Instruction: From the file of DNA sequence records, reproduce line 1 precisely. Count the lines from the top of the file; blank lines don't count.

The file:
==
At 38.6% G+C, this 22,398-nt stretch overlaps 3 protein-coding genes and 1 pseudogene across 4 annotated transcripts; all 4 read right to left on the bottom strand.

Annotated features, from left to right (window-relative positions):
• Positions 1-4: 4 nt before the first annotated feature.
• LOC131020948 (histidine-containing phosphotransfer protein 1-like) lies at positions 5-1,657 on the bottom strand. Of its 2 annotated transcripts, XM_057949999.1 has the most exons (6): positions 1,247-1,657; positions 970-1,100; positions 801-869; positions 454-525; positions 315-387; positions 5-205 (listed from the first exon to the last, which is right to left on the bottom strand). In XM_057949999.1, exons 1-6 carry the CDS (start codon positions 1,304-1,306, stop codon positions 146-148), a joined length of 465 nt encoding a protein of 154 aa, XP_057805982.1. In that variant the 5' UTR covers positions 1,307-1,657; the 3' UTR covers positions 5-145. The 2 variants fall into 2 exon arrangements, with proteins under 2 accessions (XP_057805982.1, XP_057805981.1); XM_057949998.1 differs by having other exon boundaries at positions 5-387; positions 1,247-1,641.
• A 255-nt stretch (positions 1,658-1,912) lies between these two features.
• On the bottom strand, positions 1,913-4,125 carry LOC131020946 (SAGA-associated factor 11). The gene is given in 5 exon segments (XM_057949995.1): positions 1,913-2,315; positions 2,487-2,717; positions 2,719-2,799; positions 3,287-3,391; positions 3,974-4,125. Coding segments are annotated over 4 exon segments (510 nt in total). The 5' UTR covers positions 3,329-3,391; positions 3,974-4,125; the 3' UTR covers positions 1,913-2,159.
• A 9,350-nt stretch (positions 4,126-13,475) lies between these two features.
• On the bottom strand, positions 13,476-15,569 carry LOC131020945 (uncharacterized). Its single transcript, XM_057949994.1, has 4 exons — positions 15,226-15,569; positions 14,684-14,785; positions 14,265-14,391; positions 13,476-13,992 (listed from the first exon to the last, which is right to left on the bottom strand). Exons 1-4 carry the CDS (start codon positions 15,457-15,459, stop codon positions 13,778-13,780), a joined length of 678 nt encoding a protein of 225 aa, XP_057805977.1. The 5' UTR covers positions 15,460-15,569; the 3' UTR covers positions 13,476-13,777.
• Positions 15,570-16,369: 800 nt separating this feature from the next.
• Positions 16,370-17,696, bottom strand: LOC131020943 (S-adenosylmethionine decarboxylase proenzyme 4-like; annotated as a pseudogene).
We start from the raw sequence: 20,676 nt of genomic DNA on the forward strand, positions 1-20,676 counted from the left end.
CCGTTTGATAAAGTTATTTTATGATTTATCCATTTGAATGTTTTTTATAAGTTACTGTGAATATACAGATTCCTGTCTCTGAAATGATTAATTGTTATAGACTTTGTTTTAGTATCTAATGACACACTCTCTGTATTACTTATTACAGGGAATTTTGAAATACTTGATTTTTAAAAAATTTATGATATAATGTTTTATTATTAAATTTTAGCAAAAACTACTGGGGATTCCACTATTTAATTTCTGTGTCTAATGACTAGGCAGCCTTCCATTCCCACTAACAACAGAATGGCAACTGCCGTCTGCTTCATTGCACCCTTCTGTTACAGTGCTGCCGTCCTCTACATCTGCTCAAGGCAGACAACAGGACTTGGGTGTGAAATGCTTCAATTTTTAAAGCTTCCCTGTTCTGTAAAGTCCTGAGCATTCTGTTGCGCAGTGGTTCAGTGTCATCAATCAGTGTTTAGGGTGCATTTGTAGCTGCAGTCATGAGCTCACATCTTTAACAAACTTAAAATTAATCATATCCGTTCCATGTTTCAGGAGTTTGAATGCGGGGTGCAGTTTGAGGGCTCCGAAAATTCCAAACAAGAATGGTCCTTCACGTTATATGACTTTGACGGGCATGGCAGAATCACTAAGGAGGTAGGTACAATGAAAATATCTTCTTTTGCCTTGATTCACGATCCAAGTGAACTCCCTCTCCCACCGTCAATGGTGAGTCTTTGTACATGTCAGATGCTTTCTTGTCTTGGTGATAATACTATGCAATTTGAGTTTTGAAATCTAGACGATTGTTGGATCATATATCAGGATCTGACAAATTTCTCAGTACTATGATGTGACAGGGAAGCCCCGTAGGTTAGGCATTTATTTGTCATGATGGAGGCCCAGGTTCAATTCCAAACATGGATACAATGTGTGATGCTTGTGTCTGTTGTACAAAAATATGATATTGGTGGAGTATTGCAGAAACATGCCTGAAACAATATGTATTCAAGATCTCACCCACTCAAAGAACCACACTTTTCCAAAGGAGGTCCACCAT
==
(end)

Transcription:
At 38.6% G+C, this 22,398-nt stretch overlaps 3 protein-coding genes and 1 pseudogene across 4 annotated transcripts; all 4 read right to left on the bottom strand.